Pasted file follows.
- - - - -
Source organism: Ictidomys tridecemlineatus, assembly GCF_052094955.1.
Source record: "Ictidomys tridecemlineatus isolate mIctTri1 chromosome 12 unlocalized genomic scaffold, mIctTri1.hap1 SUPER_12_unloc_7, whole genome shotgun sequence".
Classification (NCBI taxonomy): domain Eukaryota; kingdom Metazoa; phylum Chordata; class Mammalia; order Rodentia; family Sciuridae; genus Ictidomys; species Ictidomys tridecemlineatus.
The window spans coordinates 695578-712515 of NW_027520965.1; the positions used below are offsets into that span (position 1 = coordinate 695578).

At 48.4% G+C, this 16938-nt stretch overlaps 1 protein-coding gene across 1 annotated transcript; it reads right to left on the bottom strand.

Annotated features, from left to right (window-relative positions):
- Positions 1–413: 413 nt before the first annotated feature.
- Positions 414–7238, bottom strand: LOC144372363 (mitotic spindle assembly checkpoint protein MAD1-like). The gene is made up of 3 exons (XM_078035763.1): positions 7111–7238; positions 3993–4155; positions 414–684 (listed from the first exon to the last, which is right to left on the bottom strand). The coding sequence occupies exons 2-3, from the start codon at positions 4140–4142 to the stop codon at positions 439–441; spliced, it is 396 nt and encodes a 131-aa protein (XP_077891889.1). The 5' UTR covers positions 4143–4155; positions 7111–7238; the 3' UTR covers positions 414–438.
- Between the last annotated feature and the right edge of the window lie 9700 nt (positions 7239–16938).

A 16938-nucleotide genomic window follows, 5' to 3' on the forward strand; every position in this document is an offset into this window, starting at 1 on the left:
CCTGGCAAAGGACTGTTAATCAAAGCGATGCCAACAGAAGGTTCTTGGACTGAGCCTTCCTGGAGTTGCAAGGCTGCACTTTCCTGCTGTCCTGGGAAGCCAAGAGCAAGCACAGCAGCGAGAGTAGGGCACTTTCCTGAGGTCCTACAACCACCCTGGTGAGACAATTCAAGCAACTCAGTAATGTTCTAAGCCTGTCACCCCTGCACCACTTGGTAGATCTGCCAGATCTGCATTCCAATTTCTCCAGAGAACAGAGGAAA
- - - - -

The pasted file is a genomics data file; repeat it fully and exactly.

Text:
Source organism: Ictidomys tridecemlineatus, assembly GCF_052094955.1.
Source record: "Ictidomys tridecemlineatus isolate mIctTri1 chromosome 12 unlocalized genomic scaffold, mIctTri1.hap1 SUPER_12_unloc_7, whole genome shotgun sequence".
Classification (NCBI taxonomy): domain Eukaryota; kingdom Metazoa; phylum Chordata; class Mammalia; order Rodentia; family Sciuridae; genus Ictidomys; species Ictidomys tridecemlineatus.
The window spans coordinates 695578-712515 of NW_027520965.1; the positions used below are offsets into that span (position 1 = coordinate 695578).

At 48.4% G+C, this 16938-nt stretch overlaps 1 protein-coding gene across 1 annotated transcript; it reads right to left on the bottom strand.

Annotated features, from left to right (window-relative positions):
- Positions 1–413: 413 nt before the first annotated feature.
- Positions 414–7238, bottom strand: LOC144372363 (mitotic spindle assembly checkpoint protein MAD1-like). The gene is made up of 3 exons (XM_078035763.1): positions 7111–7238; positions 3993–4155; positions 414–684 (listed from the first exon to the last, which is right to left on the bottom strand). The coding sequence occupies exons 2-3, from the start codon at positions 4140–4142 to the stop codon at positions 439–441; spliced, it is 396 nt and encodes a 131-aa protein (XP_077891889.1). The 5' UTR covers positions 4143–4155; positions 7111–7238; the 3' UTR covers positions 414–438.
- Between the last annotated feature and the right edge of the window lie 9700 nt (positions 7239–16938).

A 16938-nucleotide genomic window follows, 5' to 3' on the forward strand; every position in this document is an offset into this window, starting at 1 on the left:
CCTGGCAAAGGACTGTTAATCAAAGCGATGCCAACAGAAGGTTCTTGGACTGAGCCTTCCTGGAGTTGCAAGGCTGCACTTTCCTGCTGTCCTGGGAAGCCAAGAGCAAGCACAGCAGCGAGAGTAGGGCACTTTCCTGAGGTCCTACAACCACCCTGGTGAGACAATTCAAGCAACTCAGTAATGTTCTAAGCCTGTCACCCCTGCACCACTTGGTAGATCTGCCAGATCTGCATTCCAATTTCTCCAGAGAACAGAGGAAA